I won't pretend for a moment that Julie and I don't have a vested interest in and a particular sensitivity to this topic. We were left with no choice with Chloe but to let her cry herself to sleep. She had wicked colic, and it was the only way to allow her and us to sleep and regain our sanity. Before sleep training, the girl looked like a wasted heroin addict (think Trainspotting). After sleep training, her mood improved dramatically and she started to smile regularly. She was happier because we had managed to get her some sleep. As for co-sleeping? great if it's working for you. It didn't for us.  One thing I'm confident of with both girls (and as a nail-biting, nervous father, believe me I looked for it), is that they very rarely cried because they felt abandoned or they needed us in any real sense. A mother and father get to know their child's cries the longer they know their child, and although there were a few times we wish we had gone in sooner because we detected distress in a cry, most nights our children only cried in frustration at trying to fall asleep or out of frustration at being told they had to go back to sleep.  When I go in at night to tell Emily she must go back to sleep, she protests in anger. She knows what I'm asking, and she'd rather not. Yet every morning, Emily wakes up smiling and cooing. She is the happiest baby on the block.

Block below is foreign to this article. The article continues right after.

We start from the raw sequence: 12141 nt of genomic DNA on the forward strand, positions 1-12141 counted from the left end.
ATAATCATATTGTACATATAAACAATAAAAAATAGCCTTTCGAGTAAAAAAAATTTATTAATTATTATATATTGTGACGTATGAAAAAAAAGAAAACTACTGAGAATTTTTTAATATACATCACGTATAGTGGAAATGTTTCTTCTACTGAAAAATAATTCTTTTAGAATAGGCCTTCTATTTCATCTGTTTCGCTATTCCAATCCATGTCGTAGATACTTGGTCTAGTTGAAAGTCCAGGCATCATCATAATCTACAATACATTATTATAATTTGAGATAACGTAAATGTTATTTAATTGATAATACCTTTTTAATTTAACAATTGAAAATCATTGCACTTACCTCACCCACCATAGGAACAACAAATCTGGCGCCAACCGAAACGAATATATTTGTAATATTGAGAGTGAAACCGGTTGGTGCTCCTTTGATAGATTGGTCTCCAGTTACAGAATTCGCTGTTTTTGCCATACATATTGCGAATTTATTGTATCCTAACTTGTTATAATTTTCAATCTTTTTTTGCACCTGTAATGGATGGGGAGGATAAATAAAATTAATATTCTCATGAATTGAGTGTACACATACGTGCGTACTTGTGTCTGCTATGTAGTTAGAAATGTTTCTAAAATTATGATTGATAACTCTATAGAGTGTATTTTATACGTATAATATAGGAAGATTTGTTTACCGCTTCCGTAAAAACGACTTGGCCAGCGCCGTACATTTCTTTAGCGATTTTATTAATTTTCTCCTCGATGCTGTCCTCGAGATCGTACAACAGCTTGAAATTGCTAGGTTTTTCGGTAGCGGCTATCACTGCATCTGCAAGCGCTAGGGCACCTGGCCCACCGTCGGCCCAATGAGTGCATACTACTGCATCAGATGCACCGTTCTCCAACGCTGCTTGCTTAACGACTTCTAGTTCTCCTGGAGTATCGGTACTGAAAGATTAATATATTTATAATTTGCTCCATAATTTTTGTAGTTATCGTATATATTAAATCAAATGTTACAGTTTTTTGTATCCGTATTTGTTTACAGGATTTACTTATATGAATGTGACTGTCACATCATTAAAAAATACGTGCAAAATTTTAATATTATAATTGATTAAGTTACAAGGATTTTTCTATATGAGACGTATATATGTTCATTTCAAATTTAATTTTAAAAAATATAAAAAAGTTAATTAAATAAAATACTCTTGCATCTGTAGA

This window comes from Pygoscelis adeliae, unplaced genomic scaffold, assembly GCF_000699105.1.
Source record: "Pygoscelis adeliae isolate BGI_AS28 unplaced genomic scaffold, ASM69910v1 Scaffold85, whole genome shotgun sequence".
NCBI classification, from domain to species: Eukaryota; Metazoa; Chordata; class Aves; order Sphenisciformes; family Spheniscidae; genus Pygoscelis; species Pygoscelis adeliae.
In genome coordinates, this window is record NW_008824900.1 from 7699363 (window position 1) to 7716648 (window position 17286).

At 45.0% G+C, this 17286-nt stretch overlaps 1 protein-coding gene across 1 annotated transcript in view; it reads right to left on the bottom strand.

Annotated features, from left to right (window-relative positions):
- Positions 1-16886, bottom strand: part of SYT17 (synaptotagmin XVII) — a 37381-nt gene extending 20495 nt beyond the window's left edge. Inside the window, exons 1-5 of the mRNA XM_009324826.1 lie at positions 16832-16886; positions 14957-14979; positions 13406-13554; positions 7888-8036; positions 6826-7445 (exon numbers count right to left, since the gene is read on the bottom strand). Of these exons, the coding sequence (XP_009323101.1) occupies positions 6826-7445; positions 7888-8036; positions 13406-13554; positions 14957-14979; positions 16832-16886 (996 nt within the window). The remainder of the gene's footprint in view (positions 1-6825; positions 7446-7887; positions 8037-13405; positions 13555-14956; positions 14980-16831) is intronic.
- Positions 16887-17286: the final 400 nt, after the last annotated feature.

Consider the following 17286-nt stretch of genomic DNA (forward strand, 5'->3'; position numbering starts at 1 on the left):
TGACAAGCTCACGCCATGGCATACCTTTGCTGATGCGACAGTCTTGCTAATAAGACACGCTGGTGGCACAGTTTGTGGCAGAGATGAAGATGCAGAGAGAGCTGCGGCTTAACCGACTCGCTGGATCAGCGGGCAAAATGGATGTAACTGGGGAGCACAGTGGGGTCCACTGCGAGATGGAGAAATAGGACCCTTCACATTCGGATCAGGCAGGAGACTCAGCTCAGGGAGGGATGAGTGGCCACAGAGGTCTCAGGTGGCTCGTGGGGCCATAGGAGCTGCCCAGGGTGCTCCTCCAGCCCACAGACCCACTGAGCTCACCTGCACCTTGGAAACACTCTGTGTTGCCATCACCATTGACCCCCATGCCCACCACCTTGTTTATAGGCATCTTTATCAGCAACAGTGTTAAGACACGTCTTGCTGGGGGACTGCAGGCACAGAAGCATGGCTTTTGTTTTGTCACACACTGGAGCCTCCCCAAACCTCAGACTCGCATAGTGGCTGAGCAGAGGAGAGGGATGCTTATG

Do I have any concrete evidence to back up my sense that my kids don't feel abandoned when I let them cry? No, of course not. But fact isn't apparently what counts in these battles. They are battles of "you think, I think.' And, let's face it, they are really battles of who thinks who's a better mother.